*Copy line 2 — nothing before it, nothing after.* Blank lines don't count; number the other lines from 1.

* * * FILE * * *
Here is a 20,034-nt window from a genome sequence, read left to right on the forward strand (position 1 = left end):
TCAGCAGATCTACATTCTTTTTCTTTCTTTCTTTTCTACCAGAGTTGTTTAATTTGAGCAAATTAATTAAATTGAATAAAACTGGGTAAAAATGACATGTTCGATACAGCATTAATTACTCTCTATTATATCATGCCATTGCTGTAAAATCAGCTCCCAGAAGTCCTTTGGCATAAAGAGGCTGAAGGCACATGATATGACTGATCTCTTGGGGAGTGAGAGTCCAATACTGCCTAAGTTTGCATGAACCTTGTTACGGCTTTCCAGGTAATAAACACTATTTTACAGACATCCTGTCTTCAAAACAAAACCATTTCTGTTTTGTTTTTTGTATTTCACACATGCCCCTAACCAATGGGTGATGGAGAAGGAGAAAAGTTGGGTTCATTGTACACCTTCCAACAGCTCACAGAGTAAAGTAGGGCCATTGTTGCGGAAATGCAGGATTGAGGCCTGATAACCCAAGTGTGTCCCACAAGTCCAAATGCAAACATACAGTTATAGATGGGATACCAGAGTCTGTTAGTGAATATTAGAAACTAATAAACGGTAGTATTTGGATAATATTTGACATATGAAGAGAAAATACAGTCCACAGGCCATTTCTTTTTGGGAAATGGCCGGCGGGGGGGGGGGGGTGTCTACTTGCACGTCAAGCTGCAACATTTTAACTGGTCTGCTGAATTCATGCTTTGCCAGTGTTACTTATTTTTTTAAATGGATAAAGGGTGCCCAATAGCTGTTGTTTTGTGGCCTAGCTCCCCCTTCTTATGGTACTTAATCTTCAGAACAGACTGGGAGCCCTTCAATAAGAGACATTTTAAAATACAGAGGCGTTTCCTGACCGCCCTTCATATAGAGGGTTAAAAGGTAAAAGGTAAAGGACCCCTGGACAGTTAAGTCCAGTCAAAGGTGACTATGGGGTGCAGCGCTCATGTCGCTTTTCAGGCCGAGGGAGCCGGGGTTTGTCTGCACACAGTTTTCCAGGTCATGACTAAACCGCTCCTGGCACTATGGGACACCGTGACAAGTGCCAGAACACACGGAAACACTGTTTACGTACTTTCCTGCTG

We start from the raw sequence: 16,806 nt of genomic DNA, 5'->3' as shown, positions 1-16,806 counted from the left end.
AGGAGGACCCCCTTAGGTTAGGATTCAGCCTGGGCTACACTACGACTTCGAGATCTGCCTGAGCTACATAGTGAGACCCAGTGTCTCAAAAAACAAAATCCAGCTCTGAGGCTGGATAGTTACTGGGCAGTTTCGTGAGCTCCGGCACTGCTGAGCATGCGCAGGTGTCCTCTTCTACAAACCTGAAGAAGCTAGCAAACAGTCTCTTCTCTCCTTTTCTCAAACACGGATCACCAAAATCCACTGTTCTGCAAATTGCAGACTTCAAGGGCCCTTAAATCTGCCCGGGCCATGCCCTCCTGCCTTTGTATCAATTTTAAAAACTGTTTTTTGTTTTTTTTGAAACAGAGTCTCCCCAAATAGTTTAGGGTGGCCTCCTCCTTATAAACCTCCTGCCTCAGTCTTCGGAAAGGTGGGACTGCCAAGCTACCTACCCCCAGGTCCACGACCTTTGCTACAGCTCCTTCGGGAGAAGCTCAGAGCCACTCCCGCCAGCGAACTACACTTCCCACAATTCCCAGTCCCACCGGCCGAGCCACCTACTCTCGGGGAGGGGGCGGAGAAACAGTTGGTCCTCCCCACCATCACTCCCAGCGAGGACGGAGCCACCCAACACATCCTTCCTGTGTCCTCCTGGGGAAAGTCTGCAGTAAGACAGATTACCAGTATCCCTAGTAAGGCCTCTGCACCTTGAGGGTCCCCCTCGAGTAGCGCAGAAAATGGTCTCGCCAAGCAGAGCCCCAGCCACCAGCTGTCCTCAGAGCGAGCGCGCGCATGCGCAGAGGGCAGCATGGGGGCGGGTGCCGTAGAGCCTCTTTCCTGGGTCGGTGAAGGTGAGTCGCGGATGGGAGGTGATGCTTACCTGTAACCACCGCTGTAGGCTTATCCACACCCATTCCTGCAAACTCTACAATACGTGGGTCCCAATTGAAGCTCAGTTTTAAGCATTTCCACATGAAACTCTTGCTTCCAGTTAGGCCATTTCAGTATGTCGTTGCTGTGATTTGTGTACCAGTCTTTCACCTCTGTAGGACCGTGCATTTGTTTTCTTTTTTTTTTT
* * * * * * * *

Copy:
TCAGCAGATCTACATTCTTTTTCTTTCTTTCTTTTCTACCAGAGTTGTTTAATTTGAGCAAATTAATTAAATTGAATAAAACTGGGTAAAAATGACATGTTCGATACAGCATTAATTACTCTCTATTATATCATGCCATTGCTGTAAAATCAGCTCCCAGAAGTCCTTTGGCATAAAGAGGCTGAAGGCACATGATATGACTGATCTCTTGGGGAGTGAGAGTCCAATACTGCCTAAGTTTGCATGAACCTTGTTACGGCTTTCCAGGTAATAAACACTATTTTACAGACATCCTGTCTTCAAAACAAAACCATTTCTGTTTTGTTTTTTGTATTTCACACATGCCCCTAACCAATGGGTGATGGAGAAGGAGAAAAGTTGGGTTCATTGTACACCTTCCAACAGCTCACAGAGTAAAGTAGGGCCATTGTTGCGGAAATGCAGGATTGAGGCCTGATAACCCAAGTGTGTCCCACAAGTCCAAATGCAAACATACAGTTATAGATGGGATACCAGAGTCTGTTAGTGAATATTAGAAACTAATAAACGGTAGTATTTGGATAATATTTGACATATGAAGAGAAAATACAGTCCACAGGCCATTTCTTTTTGGGAAATGGCCGGCGGGGGGGGGGGGGTGTCTACTTGCACGTCAAGCTGCAACATTTTAACTGGTCTGCTGAATTCATGCTTTGCCAGTGTTACTTATTTTTTTAAATGGATAAAGGGTGCCCAATAGCTGTTGTTTTGTGGCCTAGCTCCCCCTTCTTATGGTACTTAATCTTCAGAACAGACTGGGAGCCCTTCAATAAGAGACATTTTAAAATACAGAGGCGTTTCCTGACCGCCCTTCATATAGAGGGTTAAAAGGTAAAAGGTAAAGGACCCCTGGACAGTTAAGTCCAGTCAAAGGTGACTATGGGGTGCAGCGCTCATGTCGCTTTTCAGGCCGAGGGAGCCGGGGTTTGTCTGCACACAGTTTTCCAGGTCATGACTAAACCGCTCCTGGCACTATGGGACACCGTGACAAGTGCCAGAACACACGGAAACACTGTTTACGTACTTTCCTGCTG